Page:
Few things get me more excited about summer than listening to summertime music. I actually have an iTunes playlist containing over 500 tunes that fit qualify as Summertime Music, the most child-friendly of which I’ve been subtly putting on in the background as Checkers and Crazy Eights are playing. They are super-excited about summer, so it must be working.
Here are a dozen that have been getting heavy rotation in our place lately:
Tarbelly and Featherfoot – Victoria Williams
If you’ve never listened to Victoria Williams, be warned: her voice is an acquired taste. Like Blossom Dearie or the recently departed Jimmy Scott, she sounds simultaneously like a 5-year-old girl and a 95-year-old woman. I’ve always thought of her down-home songs as music for kids who happen to be adults. Tarbelly and Featherfoot is about two friends who have a few outdoor adventures, then play “swing the statue,” a game I’ve never heard of but I would totally play if it’s anything like she describes it here.
Magical Colors (31 Flavors) – Jon Spencer Blues Explosion
If there is one band I would almost never recommend playing with children in the room, it would be JSBX. But this is the exception, and maybe the perfect song for summer in New York: a loping groove overlaid with a sweet (yes, sweet) account of a summer trip from East 14th Street to Times Square, complete with ice cream, shining sun, maybe a movie, hot dogs with onion, mustard, and sauerkraut, and about twenty “Let me hear you say yeah”s.
Beija Eu – Marisa Monte
I’ve always had a thing for Brazilian pop especially as the weather warms, and to me there’s no one alive who brings the heat like Marisa Monte. This is a live version of one of my favorite songs of hers, with some gorgeous guitar and squeezebox work.
Sunshine Barato – Mosquitos
As long as we’re thinking of Brazil, the Mosquitos might be the closest possible approximation to a pan-Brazilian indie pop band. This is the title track to a whole album of summer.
Accidently Kelly Street – Frente!
I’m convinced this might be the Australian Sesame Street theme song. I’m including the music video from 1994 because it may still be the most ridiculous MTV video ever, in the best possible way.
Ten Little Kids – The Jayhawks
If Kelly Street is the Australian Sesame Street, this might be the song version of the movie Stand by Me, which of course is based on the Stephen King novella The Body and titled after Ben E. King’s song Stand by Me. Everything in the world is connected.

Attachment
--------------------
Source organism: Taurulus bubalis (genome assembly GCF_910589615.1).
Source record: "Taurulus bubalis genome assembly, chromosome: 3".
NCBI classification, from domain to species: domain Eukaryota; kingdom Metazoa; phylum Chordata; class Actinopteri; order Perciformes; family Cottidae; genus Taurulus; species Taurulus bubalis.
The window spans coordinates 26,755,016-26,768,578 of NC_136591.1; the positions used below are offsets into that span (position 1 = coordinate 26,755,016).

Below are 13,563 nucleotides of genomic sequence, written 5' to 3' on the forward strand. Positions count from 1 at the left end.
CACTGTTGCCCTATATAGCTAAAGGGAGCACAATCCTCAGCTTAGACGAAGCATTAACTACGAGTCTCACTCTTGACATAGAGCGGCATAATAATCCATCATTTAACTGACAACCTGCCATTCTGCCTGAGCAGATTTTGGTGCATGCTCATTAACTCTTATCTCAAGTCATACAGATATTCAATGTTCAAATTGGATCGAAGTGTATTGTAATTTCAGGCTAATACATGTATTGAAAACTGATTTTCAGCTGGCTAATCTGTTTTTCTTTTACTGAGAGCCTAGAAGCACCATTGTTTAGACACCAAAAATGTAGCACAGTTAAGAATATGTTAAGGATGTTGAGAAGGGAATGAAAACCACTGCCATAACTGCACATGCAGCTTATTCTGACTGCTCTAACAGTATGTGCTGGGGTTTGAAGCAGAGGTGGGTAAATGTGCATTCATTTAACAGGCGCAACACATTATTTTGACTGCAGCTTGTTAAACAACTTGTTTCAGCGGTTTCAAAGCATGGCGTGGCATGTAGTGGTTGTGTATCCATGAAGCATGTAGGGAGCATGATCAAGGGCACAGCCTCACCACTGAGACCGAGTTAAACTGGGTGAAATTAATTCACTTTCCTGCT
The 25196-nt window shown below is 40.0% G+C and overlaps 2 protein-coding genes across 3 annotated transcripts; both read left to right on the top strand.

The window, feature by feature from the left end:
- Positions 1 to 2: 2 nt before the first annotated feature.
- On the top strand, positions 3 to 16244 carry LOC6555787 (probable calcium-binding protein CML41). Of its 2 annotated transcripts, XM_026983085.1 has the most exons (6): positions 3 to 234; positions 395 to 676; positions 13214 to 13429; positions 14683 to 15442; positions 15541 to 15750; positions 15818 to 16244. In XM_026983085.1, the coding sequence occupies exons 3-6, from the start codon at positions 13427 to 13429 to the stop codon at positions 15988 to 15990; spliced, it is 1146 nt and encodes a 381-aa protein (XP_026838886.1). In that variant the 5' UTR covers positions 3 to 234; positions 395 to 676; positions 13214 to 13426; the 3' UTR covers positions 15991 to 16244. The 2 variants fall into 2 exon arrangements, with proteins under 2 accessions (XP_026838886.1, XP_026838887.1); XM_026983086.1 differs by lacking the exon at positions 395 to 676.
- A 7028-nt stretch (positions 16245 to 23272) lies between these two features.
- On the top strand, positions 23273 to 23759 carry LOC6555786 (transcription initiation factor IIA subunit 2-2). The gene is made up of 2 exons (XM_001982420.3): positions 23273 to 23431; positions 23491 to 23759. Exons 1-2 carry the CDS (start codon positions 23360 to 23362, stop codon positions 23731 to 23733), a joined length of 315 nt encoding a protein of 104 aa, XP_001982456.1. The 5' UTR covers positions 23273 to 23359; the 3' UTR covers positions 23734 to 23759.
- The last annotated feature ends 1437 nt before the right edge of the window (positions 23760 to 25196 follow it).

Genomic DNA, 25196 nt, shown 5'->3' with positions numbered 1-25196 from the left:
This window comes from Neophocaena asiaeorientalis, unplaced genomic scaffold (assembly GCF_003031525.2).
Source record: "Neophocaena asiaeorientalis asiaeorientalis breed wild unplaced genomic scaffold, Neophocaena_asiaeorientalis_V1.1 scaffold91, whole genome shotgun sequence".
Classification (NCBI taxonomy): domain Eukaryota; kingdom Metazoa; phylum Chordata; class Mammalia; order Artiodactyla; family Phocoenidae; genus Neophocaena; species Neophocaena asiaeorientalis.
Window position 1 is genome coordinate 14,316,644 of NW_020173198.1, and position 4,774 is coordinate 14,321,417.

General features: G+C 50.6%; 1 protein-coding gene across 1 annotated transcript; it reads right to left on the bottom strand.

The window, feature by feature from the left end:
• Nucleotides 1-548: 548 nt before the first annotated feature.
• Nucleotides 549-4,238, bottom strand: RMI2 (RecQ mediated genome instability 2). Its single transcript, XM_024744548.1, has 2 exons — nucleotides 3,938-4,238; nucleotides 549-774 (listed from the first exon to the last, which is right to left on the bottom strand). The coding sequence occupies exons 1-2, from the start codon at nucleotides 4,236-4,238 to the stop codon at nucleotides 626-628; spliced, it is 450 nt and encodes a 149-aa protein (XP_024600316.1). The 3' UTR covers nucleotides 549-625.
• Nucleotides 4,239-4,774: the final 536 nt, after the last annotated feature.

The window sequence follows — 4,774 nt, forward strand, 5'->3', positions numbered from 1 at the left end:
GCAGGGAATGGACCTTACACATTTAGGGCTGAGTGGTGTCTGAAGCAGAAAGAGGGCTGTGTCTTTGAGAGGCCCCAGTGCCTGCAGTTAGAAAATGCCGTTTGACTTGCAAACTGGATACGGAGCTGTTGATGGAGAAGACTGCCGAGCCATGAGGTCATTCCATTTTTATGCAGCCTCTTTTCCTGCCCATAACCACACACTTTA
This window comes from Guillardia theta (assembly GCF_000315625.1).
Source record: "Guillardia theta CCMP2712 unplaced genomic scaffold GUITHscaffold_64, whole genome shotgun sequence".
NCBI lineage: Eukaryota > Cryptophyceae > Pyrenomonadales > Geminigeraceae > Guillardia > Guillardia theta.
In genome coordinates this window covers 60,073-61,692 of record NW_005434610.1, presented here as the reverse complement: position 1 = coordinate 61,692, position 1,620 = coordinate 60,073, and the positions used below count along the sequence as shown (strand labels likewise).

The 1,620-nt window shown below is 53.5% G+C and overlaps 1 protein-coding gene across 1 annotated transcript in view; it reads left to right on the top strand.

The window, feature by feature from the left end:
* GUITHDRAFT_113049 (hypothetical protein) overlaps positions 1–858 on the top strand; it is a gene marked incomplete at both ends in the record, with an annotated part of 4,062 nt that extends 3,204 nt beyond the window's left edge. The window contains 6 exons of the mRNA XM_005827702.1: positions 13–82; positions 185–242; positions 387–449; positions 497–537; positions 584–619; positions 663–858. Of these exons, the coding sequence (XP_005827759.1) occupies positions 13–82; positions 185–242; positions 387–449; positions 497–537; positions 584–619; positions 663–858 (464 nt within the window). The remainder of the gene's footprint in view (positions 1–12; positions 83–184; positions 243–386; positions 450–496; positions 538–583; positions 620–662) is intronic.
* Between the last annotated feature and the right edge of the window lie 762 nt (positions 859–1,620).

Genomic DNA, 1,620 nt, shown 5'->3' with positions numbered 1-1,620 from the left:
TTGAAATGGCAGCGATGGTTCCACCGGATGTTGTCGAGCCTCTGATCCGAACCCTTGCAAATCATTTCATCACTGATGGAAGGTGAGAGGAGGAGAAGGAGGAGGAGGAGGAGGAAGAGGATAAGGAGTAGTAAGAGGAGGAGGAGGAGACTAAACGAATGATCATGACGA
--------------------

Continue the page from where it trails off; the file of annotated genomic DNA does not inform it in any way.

Summertime – The Marcels
No twelve songs of summer would be complete without this Gershwin classic, but I really struggled to decide which of the many versions to include here. In the end I stuck with upbeat. The Marcels doo-wop it up, with lots of ah-ooo’s, mum-mum-ma-mum’s, and high notes that sometimes hurt my throat to even hear.
Summer Song – The Real Ambassadors, featuring Louis Armstrong
Comprised in the early Sixties of Dave Brubeck, his wife Iola, Louis Armstrong and his band, and vocal group Lambert, Hendricks & Ross, The Real Ambassadors were part touring civil rights advocacy group, part art-jazz concept album, and one of the first supergroups of jazz. This, one of the simpler tunes of the album conceptually, still stands to me as the most understated of Satchmo’s vocal performances.
Blue Skies – Lavay Smith & Her Red Hot Skillet Lickers
Another summertime standard, delivered by one of the jewels of the mid-Nineties swing craze, Ms. Lavay Smith.
Janet Bean & the Concertina Wire – My Little Brigadoon
Rockinest. Solstice song. Ever. (Apologies for the non-embedded link on this one. Youtube/Spotifail.)
The Modern Age – The Strokes
This was the soundtrack to my third summer in the city. It’s now part of the soundtrack to two-year-old Crazy Eights’ third summer in the city.
Intensified – Desmond Dekker
“Music like dirt, for your money’s wort’.” “Intensified boys, with heart full of joys. Intensified girls, with those fancy curls.” I learn so many new rhyme schemes from Desmond Dekker.
What are the summer jams you’re sharing with your kids? Let me know below!
John Proctor is our Dad for All Seasons and writes on his experience living and raising his two children in Brooklyn. He has lived in Brooklyn since 2000, and been a father since 2009. Besides keeping company with his wife, two daughters, and chihuahua, he also writes memoir, fiction, poetry, criticism, and just about everything in the space between them. His work has been published in The Austin Review, The Diagram, Superstition Review, Underwater New York, Defunct, New Madrid, Numero Cinq, McSweeney’s, New York Cool, and Gotham Gazette, and he serves as editor for Hunger Mountain Journal of the Arts. He teaches academic writing, media studies, and communication theory at Manhattanville College. You can see more of him at his website NotThatJohnProctor.com, and he can also be reached at email@example.com. He’d love to hear from you!